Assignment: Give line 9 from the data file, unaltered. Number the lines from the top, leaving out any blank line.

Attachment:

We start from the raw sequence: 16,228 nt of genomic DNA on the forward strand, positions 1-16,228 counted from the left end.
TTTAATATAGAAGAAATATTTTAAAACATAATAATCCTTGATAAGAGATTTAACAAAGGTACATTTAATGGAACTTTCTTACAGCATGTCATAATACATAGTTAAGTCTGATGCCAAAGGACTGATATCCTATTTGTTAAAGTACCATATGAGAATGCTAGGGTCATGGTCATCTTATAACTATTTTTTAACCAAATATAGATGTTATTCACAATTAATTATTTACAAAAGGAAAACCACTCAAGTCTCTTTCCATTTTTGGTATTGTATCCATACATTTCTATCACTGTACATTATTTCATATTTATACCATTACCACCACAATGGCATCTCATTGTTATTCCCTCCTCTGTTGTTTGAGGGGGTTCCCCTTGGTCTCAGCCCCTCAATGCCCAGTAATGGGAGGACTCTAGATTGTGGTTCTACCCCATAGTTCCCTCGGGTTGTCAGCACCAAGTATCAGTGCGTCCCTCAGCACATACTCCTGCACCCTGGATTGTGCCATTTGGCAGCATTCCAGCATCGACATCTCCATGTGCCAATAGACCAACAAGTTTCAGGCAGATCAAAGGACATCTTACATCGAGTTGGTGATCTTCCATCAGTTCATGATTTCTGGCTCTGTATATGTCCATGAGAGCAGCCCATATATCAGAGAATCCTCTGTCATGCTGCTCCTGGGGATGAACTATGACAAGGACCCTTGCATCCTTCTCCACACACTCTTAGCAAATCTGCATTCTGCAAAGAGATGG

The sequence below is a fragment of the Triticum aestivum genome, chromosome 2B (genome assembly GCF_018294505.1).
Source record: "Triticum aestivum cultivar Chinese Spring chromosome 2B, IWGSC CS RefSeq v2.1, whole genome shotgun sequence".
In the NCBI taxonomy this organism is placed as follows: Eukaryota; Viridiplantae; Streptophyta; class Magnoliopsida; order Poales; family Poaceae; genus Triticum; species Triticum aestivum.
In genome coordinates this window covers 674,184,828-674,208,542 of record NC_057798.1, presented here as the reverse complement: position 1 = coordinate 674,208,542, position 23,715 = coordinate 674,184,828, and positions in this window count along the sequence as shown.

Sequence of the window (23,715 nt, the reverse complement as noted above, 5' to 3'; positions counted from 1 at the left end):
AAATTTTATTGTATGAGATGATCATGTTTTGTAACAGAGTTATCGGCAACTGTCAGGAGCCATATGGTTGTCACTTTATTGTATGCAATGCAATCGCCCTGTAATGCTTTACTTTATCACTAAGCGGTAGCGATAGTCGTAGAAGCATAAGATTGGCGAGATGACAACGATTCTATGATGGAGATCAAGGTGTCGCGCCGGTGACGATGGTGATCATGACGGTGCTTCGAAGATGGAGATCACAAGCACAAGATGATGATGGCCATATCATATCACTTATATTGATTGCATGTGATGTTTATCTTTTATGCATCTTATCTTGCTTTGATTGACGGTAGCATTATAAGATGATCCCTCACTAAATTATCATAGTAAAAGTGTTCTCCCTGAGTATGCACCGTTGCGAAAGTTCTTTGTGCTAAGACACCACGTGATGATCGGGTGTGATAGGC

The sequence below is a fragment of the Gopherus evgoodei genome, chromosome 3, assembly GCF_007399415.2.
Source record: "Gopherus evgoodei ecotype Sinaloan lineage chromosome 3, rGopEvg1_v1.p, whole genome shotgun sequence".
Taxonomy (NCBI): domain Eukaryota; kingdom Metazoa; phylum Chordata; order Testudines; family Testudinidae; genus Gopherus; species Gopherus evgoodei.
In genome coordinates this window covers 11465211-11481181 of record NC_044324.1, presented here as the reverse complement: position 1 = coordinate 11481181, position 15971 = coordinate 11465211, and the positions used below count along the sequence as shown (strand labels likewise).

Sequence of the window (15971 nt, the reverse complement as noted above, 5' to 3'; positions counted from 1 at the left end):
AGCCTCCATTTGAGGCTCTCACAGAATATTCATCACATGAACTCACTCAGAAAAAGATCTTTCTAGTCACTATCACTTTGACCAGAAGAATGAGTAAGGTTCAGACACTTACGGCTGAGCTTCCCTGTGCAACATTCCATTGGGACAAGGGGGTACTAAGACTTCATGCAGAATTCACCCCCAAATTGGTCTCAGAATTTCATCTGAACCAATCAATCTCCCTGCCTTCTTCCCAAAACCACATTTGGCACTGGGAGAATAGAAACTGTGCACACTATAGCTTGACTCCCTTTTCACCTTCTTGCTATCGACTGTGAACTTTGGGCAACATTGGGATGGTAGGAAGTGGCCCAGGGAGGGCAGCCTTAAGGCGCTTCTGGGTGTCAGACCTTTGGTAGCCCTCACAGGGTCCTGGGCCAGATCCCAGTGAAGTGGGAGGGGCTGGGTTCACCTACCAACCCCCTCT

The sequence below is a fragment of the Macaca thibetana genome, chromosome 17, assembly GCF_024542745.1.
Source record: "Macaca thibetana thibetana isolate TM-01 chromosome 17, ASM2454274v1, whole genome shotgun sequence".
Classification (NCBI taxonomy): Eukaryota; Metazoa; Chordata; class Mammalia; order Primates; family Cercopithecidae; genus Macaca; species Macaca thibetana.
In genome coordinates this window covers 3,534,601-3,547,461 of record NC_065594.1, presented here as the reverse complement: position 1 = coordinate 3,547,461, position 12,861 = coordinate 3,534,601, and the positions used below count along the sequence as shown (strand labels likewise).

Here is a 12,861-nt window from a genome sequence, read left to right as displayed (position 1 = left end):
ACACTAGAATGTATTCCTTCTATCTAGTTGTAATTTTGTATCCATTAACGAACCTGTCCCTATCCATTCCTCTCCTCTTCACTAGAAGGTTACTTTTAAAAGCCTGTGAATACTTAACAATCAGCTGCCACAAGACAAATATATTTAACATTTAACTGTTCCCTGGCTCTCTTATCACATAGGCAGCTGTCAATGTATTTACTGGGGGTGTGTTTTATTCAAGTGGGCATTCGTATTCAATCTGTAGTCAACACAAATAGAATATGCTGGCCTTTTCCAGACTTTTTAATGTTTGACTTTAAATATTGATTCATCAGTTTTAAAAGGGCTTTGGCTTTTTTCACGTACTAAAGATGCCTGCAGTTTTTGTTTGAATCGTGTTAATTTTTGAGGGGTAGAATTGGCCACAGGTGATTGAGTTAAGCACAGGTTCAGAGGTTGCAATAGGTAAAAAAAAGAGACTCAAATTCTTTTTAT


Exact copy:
The sequence below is a fragment of the Gopherus evgoodei genome, chromosome 3, assembly GCF_007399415.2.